The title of the Supernatural Season premiere, “I Think I’m Gonna Like It Here,” is much more interesting now that I’ve seen the episode. Who’s gonna like it where? Cas as a human on Earth? The rest of the angels now roaming the planet? Ezekiel inside Sam? Sam still alive instead of downing a few cold ones with Bobby in Heaven?
Excellent questions. And that’s a good thing to be able to say about a season premiere. The episode stirred up controversy, but even that says something about the passion and investment that fans feel in a show going into its ninth season – and also something about its complexity.
Lucky for me, the premiere helpfully coincided with the university’s fall break, so that meant that instead of teaching a lovely bunch of grad students, I got to stay home and watch a lovely bunch of hot actors on my tv screen. No offense, students, but I sort of prefer staring at the Winchesters and Castiel in his underwear.
The weeks of anticipation generally turn me into someone with very little emotional regulation ability by the time the episode actually begins, and this one was no different. In fact, it must say something about a Show when there’s MORE anticipation about its ninth season than there was about its first few seasons – the online buzz in every social media community was palpable, with cast, crew and writers all joining in. We started worldwide trending on Twitter in the morning, and it kept up throughout the rest of the day and evening off and on.
So yeah, just “The Road So Far” made me burst into tears. I loved the song choice, mostly because “Who Do You Love?” kept making me want to shout at the screen, “You, Show, I love YOU!” in a rather embarrassing fashion. The opening was technically really well done, and the new title card? AWESOME. I like the addition of Tahmoh Penikett as Ezekiel, though I’m not entirely sure if he’s going to turn out to be the ‘good soldier’ that Cas pronounced him. Of course, Cas didn’t say he was a good GUY, but a good soldier. Hmm.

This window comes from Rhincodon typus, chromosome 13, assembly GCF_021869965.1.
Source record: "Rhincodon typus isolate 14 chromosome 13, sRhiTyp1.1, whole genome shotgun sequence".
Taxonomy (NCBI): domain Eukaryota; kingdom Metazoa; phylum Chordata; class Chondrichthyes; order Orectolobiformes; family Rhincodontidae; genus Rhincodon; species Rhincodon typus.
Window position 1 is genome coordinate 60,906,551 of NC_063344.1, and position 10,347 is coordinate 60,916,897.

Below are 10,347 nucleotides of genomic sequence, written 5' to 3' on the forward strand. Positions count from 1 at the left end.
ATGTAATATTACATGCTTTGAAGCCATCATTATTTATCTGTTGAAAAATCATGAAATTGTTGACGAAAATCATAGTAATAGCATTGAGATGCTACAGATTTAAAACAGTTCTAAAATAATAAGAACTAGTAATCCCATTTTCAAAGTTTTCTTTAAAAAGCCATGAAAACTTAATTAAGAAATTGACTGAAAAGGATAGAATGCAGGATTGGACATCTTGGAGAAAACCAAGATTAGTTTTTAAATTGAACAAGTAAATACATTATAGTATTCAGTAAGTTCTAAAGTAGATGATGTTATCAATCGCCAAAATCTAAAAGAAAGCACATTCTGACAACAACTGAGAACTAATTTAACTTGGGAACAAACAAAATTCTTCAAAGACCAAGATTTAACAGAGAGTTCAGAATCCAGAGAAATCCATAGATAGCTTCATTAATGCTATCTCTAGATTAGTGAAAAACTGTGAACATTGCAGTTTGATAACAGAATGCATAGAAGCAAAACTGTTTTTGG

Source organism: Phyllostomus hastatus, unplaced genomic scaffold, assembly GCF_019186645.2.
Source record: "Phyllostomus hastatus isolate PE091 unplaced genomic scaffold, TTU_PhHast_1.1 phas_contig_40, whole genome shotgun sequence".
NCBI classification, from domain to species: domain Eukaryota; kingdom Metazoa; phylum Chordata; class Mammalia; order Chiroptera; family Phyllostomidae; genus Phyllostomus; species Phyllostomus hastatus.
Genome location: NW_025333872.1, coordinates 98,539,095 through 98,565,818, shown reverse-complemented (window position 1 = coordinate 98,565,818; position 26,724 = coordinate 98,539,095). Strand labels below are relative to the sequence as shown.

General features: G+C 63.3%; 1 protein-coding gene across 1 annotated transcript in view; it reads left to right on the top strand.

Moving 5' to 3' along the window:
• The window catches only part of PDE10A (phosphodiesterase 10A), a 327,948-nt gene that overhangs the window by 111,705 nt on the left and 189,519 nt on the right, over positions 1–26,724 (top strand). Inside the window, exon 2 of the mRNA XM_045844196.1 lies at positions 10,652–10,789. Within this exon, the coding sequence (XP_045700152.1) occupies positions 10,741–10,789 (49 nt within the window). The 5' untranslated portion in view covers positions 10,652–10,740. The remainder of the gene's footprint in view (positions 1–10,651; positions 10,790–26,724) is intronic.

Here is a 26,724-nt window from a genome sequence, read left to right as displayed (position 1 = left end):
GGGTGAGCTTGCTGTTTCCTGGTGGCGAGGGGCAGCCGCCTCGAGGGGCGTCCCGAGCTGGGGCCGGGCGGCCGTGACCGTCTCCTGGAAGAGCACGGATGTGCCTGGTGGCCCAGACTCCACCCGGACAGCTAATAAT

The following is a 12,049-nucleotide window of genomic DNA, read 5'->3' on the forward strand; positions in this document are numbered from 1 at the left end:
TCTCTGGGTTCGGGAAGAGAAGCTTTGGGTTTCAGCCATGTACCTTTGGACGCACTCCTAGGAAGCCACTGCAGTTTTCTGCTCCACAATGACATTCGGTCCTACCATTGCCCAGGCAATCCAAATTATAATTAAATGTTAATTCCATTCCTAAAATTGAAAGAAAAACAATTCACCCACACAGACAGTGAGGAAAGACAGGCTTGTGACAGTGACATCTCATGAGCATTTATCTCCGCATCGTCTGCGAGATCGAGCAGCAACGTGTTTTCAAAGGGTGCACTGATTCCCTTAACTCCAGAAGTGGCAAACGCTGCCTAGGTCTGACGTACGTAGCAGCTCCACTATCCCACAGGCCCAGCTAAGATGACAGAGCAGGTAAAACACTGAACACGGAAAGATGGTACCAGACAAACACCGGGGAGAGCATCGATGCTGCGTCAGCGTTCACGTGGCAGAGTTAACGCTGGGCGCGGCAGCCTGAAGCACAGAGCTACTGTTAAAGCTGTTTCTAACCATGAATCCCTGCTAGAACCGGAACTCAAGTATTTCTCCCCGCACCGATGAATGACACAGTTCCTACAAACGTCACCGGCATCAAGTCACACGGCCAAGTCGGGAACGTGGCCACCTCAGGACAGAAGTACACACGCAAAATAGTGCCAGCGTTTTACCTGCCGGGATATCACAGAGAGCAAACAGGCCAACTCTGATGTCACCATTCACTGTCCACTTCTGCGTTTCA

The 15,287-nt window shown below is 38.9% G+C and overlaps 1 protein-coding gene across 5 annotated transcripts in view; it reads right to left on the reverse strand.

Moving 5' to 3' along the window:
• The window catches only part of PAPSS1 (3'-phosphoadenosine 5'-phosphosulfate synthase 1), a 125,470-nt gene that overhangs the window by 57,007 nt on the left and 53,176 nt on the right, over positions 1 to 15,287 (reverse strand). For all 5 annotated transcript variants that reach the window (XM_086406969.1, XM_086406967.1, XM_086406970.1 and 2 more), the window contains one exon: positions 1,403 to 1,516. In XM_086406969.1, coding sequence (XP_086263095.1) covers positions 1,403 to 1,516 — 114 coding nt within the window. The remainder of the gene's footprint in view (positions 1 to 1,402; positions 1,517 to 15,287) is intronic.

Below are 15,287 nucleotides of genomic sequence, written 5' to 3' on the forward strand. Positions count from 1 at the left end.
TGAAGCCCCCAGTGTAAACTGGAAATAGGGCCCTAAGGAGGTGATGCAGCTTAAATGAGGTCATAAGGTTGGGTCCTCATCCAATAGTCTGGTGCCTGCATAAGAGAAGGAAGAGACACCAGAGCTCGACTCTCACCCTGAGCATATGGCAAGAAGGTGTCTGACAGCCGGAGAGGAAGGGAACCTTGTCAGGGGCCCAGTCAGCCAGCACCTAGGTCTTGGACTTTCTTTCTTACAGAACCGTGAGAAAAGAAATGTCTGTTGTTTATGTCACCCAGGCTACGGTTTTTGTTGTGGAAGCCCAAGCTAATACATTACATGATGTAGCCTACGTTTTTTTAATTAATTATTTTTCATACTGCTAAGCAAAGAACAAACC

Anyone who reads this blog regularly or any of our books can probably guess that I loved the emotional struggles that both brothers went through in this episode – because both of their struggles were about their newly strengthened bond. There has been repeated mention of “the promise we made each other in the church” (which always makes me want to giggle a little before it just makes me break into a wibbly smile) – the characters talk about it, Jared and Jensen and Jeremy Carver and Bob Singer have talked about it, fandom has talked about it all summer. That moment brought the brothers together in a way that felt strong and solid, and gave them (and us) great hope for the future. “The brothers chose each other,” Jared and Jensen and everyone else have been saying.
That bond between them, reinstated and re-emphasized, made the news that Sam’s death was “inevitable” absolutely crushing. To me, and to Dean. Not now, not when Dean just got Sam back! Not when the brothers are finally on the same page again, together! I was screaming protests and pleas at my television screen while Dean screamed at anyone who dared tell him Sam’s dying was inevitable. Ackles portrayed Dean’s anguish and panic so well that it amped up my own emotional distress into overdrive. It’s a wonder I don’t just collapse in the middle of this Show, I swear. I saw many Tumblr posts last night that said:
“911? Yes, I have an emergency. I just watched the Season premiere of Supernatural. Please send help.”
I know the feeling. Dean desperately praying for help had me reaching for the tissues immediately. His look of resignation and rage when Cas doesn’t (can’t) come, the way he sets his jaw when he sends out an open call for any angel, promising his IOU. Dean beat up and bloody, taking on the angels to give Ezekiel time to save Sam’s life. (And really, Dean should not look so hot being dragged down a hallway by his collar, beaten and bleeding with bow legs splayed…) There is never going to be a time when Dean fighting to protect Sam is not going to make me cry.